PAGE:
Kyle Stanton was showing us how it’s done. His Strava posts that fall of 2017 revealed a true disciple of Renato Canova marathon training. It was a training log leaving little doubt that a breakthrough was coming.
Like his Nov. 12 post titled 20 Hard. 3 Weeks. Twenty hard, as in 20 miles at the natural surface Dual Ferries loop, solo, averaging 5:25. Three weeks, as in Stanton wouldn’t have to wait much longer before achieving his goal at that year’s California International Marathon.
True to form, Stanton, then 26, ran 2:17:48, a sizable P.R., to finish 28th overall and qualify for the 2020 U.S. Olympic Marathon Trials.
Then, in July 2018, the lights went out. The title of Stanton’s last Strava post — his last run — read like this:
Stanton had been doing rehab work in an attempt to solve compartment syndrome. It’s a difficult and confusing injury to address, Stanton said, in that it typically requires some combination of lots of time off in addition to a surgery followed by a long recovery. That night, Stanton ran from his house in Rockville to a nearby middle school to try some short intervals. “And I did two or three of them,” he said, “walked back off the track, walked back in and never put the flats on again.”
Stanton shared later in our phone call: “So someone asked me, ‘How’s your calf?’ And I was like, ‘What are you talking about?’ I forgot that was why I initially stopped running.”
Stanton won’t be on the starting line Feb. 29 in Atlanta. His qualifying marathon might end up being his last.
So as Charlie Ban and I started sketching out this #TrialsFever series, I wondered how Stanton was processing all of this. What’s it like to achieve a dream then see it only partly materialize? What’s it like to go from 140 miles per week to zero, to just quit running cold turkey?
One thing I learned was that, while Stanton was only 26 when he qualified for the trials, marathoning was hardly new to him. Stanton ran his first marathon, Marine Corps, finishing in 3:05, as a teenager during his sophomore year cross country season at Hammond High School in Howard County.
Running a marathon two days after the county meet then coming back a few days later to run regionals might sound a little nuts. For Stanton, it set him on the right path.
To prepare for a marathon, Stanton followed a Hal Higdon plan and upped his mileage to around 50 miles per week. He figures this was double the volume he would have been doing otherwise, and the change significantly improved his times both in cross country and track. Sure, running that marathon probably contributed to Stanton running out of gas at the cross country state meet. Yet it is also taught him a valuable lesson.
“That’s when I started understanding that I responded really well to mileage,” he said. “If I didn’t run that marathon or train for it, that sophomore year probably would’ve continued to be pretty mediocre.”
During his junior year, Stanton ran the Philadelphia Marathon and broke three hours, and his track times continued to drop. He wasn’t quite fast enough to get recruited by Division I schools, though, and chose Villanova, which has a storied running program, for its academics. There, Stanton made a couple focused attempts to walk on but never received an invitation to join the team. Undeterred, he kept up his marathon progression while reading more advanced training books.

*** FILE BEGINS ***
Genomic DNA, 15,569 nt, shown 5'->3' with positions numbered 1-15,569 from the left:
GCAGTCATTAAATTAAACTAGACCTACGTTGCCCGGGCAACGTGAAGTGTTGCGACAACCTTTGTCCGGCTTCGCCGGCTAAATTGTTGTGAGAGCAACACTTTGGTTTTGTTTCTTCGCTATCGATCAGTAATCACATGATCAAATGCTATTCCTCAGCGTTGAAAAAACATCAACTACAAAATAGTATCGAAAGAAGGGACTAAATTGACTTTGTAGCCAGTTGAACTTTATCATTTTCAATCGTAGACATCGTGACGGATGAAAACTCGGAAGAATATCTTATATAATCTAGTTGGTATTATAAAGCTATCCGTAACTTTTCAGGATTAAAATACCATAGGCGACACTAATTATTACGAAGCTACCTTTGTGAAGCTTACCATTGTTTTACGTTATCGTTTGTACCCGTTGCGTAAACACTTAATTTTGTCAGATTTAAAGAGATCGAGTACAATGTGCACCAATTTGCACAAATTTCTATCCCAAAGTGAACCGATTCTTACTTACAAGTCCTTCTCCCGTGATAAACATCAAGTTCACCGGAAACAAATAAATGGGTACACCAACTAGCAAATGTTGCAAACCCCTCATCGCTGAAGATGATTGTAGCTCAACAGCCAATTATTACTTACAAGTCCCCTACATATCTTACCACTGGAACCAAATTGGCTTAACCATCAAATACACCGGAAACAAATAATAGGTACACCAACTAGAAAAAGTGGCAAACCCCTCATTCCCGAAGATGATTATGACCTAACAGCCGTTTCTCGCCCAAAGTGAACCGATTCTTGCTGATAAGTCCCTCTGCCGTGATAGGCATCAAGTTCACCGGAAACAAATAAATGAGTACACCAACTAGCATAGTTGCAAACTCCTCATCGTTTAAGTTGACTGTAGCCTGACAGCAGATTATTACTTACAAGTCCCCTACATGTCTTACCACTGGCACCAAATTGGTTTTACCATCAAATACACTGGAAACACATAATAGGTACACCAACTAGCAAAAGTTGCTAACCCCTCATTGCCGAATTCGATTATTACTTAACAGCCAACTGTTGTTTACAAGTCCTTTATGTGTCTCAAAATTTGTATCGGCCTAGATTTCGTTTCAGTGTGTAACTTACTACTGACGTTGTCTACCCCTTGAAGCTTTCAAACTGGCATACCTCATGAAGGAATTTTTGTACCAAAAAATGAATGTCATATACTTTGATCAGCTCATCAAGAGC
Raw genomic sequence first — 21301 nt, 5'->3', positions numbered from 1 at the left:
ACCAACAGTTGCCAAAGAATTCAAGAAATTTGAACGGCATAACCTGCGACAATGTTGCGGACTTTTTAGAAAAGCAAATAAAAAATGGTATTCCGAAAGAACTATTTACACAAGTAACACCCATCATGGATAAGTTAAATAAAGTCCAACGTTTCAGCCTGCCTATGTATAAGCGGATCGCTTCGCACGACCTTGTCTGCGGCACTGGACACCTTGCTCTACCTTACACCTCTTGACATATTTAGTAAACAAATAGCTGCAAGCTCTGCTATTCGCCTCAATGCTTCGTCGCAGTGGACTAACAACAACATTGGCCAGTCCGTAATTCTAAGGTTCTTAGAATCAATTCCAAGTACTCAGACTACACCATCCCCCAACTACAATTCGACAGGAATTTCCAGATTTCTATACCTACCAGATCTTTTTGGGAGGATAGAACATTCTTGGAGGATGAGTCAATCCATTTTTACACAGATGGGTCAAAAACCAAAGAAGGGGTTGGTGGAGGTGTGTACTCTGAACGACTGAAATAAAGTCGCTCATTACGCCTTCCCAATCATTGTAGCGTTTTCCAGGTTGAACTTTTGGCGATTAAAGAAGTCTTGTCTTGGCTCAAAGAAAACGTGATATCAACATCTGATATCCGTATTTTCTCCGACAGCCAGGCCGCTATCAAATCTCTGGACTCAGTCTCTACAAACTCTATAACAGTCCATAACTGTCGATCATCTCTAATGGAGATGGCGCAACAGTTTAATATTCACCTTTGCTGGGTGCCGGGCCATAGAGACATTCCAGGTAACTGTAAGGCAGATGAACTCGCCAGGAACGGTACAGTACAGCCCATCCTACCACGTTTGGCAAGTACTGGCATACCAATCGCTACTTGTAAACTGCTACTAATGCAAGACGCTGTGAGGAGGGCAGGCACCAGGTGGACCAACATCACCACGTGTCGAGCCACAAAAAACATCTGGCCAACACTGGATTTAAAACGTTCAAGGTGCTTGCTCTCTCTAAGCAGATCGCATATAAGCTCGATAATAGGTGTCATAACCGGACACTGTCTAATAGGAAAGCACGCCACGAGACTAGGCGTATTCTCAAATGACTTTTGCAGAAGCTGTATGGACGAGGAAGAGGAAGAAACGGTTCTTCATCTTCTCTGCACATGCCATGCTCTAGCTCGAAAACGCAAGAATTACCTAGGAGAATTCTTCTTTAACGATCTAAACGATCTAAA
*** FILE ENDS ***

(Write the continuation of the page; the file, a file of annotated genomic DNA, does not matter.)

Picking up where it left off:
“Every time I attacked a marathon,” he said, “I just bumped the miles up and increased some of the marathon-specific type running.”
During college, Stanton advanced from 2:44 to 2:22. With each new P.R., a Trials qualifying time felt more possible and sharpened his purpose.
Then his running journey hit a little turbulence. An accounting job brought him back to the D.C. area after his college graduation in 2013, but Stanton initially struggled to balance his heavy training load with professional life. A bad marathon led him to take a long break. Feeling more comfortable juggling work and running, he then refocused in 2015 and improved to 2:20 in Berlin. Then came another long break. Then came another period of focus that was undone by a stress fracture, his first serious injury, resetting him into the summer of 2017.
He was used to needing at least three months to get into decent shape. Not this time. Maybe it was all the cross training he did recovering from the stress fracture, but by September, Stanton was at full training load and crushing his workouts, including a Canova special that called for two workouts in one day: 20K in the morning, 20K in the evening.
“I don’t remember exactly what the splits were, but I think they were both around 5:20s. So I essentially ran a 2:19 marathon that day — just split the two workouts,” he said.
The downside was that Stanton didn’t recover well. A week later he struggled at the Baltimore Half Marathon. “My workouts were falling apart,” he said.
One night Stanton remembers telling his parents over dinner, “It’s not going well. I don’t think this is going to come together.”
The next day he went out and annihilated Dual Ferries.